Various requirements will apply, depending on the type of change, so it’s important to determine whether the change is feasible and what you need to do to execute it.

Farm Income Averaging

Qualifying taxpayers may elect to have either part or all of their current-year farming income spread evenly over the prior three tax years. This can mitigate the tax impact of higher-earning years, ideally keeping taxpayers out of the top tax bracket in the current year.

This is especially helpful because top federal individual tax rates are higher than they’ve been in the past. Some of this benefit may be lost if tax rates go down in the future, but it’s still something to consider.

Farm income averaging can be more involved for taxpayers with multiple activities—a combined winery and vineyard operation, for example. To take advantage of this strategy, you need to be able to determine the exact amount of income that’s attributable to farming and therefore eligible for averaging.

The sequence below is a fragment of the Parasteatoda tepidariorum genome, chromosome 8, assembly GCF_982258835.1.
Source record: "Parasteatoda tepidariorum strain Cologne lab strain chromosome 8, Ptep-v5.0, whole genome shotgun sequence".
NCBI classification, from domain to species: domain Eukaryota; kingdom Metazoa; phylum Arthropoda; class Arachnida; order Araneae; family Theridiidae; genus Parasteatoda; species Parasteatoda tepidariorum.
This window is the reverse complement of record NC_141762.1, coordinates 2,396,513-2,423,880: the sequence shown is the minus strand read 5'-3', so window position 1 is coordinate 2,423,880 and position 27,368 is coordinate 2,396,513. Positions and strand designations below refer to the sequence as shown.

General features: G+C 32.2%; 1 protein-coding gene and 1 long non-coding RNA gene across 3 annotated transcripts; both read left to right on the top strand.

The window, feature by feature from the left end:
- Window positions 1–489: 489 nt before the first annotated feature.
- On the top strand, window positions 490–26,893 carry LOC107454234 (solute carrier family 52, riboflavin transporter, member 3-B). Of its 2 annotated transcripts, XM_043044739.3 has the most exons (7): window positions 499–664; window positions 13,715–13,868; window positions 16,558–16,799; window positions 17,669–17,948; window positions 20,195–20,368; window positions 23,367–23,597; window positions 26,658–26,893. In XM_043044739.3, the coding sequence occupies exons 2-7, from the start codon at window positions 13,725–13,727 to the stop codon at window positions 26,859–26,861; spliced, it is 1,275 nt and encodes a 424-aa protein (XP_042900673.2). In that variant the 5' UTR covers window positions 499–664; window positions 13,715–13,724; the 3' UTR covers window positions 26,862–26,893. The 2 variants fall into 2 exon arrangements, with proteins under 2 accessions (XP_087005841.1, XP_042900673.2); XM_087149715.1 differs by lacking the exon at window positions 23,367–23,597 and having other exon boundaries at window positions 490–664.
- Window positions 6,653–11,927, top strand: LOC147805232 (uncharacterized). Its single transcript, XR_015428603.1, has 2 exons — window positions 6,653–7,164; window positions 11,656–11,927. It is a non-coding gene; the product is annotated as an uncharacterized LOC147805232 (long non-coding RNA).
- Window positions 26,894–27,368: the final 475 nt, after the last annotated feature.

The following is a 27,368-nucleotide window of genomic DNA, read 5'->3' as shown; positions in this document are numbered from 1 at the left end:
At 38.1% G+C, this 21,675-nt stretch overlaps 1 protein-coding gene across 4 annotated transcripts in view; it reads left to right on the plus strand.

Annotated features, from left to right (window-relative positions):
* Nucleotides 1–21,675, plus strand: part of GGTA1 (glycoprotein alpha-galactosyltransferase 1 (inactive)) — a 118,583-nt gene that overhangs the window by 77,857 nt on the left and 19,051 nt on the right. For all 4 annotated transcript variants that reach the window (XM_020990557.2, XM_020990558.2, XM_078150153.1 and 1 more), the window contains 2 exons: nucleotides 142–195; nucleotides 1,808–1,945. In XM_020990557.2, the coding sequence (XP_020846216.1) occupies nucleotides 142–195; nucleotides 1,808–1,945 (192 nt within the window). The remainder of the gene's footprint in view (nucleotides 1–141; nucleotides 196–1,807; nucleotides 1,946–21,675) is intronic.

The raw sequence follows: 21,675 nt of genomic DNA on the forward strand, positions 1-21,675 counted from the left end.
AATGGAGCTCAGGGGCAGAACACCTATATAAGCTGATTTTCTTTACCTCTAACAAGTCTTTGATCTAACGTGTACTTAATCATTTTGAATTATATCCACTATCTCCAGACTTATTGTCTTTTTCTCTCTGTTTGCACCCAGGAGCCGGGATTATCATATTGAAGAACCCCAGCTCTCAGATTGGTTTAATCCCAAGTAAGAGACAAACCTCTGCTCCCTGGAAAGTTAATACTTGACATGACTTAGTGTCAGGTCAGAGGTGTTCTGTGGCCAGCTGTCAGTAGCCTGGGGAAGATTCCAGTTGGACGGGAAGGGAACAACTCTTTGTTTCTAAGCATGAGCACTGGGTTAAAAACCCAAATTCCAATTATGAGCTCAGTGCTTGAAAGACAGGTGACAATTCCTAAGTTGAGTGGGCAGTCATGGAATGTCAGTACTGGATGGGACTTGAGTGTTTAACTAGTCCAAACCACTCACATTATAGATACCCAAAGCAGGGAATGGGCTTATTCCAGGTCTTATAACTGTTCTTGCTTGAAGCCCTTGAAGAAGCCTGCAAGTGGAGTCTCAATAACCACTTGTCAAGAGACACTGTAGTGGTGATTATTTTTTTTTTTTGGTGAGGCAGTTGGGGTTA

Some states, such as Oregon, have farm income-averaging provisions in addition to federal provisions, which may impact your tax strategy.


Many wineries have expanded their sales overseas as the international markets for US-produced wines continue to grow. If you export your products, you may benefit from forming an interest-charge domestic international sales corporation, more commonly referred to as an IC-DISC.

IC-DISCs aren’t taxed at the federal level. They are organizations that don’t have employees or offices and instead exist solely to collect a sales commission from an exporting business. Once they’ve collected this commission on the exporter’s international sales, they distribute the income to their shareholders—generally the same individuals or entities that own the exporter—in the form of qualified dividends.